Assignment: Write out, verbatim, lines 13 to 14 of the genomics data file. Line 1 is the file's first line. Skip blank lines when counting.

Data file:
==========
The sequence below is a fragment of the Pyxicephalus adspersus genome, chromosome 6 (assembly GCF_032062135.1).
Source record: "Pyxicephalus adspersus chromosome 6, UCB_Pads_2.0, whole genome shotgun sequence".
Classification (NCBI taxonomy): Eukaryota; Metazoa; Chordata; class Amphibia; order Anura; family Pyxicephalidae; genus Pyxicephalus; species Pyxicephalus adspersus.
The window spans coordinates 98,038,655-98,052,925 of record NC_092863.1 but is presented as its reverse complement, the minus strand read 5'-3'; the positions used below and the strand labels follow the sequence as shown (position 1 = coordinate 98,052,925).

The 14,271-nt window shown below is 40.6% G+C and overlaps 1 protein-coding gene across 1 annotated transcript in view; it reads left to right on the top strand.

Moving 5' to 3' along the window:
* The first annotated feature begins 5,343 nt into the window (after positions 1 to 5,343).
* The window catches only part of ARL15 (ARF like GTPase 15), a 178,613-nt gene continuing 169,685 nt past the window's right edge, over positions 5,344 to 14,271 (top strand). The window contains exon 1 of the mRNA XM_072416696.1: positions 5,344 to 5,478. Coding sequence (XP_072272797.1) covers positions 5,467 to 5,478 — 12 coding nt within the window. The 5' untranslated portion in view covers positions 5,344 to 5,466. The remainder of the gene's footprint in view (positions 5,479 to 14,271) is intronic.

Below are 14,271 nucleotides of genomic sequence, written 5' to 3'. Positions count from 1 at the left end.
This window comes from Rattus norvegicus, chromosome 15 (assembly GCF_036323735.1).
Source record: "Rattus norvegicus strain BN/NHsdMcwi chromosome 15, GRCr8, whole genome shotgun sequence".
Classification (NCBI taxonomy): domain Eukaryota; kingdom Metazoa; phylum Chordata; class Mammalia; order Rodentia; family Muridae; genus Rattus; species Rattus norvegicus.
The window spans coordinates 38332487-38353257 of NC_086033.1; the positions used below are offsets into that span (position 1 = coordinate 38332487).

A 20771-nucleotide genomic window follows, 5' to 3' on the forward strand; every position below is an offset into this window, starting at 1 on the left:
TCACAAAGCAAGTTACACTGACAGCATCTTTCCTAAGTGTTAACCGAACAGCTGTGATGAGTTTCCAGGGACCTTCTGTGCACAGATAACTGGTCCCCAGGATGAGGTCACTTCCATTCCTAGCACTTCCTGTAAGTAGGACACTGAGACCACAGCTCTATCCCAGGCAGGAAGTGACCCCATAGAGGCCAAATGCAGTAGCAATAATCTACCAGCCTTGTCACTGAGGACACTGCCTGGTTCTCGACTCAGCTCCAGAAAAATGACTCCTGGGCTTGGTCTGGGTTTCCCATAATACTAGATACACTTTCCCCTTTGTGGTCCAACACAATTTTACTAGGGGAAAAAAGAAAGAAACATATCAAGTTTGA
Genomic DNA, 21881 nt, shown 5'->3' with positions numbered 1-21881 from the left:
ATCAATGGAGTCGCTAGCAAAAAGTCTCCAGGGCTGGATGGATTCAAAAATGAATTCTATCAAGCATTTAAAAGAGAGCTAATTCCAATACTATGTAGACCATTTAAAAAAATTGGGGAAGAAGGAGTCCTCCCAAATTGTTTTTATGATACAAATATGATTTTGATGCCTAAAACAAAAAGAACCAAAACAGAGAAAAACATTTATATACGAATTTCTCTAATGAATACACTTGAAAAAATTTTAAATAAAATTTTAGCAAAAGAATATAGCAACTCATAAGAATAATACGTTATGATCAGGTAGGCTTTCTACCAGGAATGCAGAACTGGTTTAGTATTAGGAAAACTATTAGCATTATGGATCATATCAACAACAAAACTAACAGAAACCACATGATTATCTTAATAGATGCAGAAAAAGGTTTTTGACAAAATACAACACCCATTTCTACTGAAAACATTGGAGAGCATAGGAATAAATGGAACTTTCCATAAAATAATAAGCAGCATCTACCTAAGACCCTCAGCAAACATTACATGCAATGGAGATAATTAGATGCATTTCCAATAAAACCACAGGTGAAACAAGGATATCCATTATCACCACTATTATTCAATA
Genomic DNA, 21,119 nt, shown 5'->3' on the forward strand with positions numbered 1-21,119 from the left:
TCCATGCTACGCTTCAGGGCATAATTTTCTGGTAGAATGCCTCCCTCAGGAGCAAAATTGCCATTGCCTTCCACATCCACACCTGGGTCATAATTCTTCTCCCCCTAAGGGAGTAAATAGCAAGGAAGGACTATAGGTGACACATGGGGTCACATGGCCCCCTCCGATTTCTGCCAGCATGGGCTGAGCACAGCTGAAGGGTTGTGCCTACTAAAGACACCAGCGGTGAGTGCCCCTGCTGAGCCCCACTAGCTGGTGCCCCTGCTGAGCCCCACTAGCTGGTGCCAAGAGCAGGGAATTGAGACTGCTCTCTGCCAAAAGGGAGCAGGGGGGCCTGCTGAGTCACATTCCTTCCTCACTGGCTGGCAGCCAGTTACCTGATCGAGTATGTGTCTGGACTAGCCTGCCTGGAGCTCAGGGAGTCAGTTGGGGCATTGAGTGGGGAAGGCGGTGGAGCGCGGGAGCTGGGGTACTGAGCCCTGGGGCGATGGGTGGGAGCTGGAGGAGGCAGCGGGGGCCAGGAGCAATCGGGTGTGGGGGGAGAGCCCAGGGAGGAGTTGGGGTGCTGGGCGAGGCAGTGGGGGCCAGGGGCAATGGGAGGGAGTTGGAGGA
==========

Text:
The window spans coordinates 38332487-38353257 of NC_086033.1; the positions used below are offsets into that span (position 1 = coordinate 38332487).

A 20771-nucleotide genomic window follows, 5' to 3' on the forward strand; every position below is an offset into this window, starting at 1 on the left: